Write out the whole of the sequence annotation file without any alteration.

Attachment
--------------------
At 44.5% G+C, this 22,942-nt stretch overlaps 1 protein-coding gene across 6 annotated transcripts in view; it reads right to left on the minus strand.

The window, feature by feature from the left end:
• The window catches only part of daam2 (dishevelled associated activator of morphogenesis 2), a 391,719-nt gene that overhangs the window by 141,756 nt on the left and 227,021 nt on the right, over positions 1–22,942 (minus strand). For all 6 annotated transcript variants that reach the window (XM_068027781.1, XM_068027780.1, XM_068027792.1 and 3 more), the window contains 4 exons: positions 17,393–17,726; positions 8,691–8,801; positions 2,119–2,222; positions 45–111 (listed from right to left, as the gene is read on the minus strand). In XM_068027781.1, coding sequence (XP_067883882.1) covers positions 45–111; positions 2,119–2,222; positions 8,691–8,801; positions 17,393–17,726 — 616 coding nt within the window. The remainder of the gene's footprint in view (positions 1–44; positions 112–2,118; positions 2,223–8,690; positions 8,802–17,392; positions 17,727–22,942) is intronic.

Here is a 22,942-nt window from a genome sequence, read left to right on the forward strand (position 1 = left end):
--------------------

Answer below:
At 44.5% G+C, this 22,942-nt stretch overlaps 1 protein-coding gene across 6 annotated transcripts in view; it reads right to left on the minus strand.

The window, feature by feature from the left end:
• The window catches only part of daam2 (dishevelled associated activator of morphogenesis 2), a 391,719-nt gene that overhangs the window by 141,756 nt on the left and 227,021 nt on the right, over positions 1–22,942 (minus strand). For all 6 annotated transcript variants that reach the window (XM_068027781.1, XM_068027780.1, XM_068027792.1 and 3 more), the window contains 4 exons: positions 17,393–17,726; positions 8,691–8,801; positions 2,119–2,222; positions 45–111 (listed from right to left, as the gene is read on the minus strand). In XM_068027781.1, coding sequence (XP_067883882.1) covers positions 45–111; positions 2,119–2,222; positions 8,691–8,801; positions 17,393–17,726 — 616 coding nt within the window. The remainder of the gene's footprint in view (positions 1–44; positions 112–2,118; positions 2,223–8,690; positions 8,802–17,392; positions 17,727–22,942) is intronic.

Here is a 22,942-nt window from a genome sequence, read left to right on the forward strand (position 1 = left end):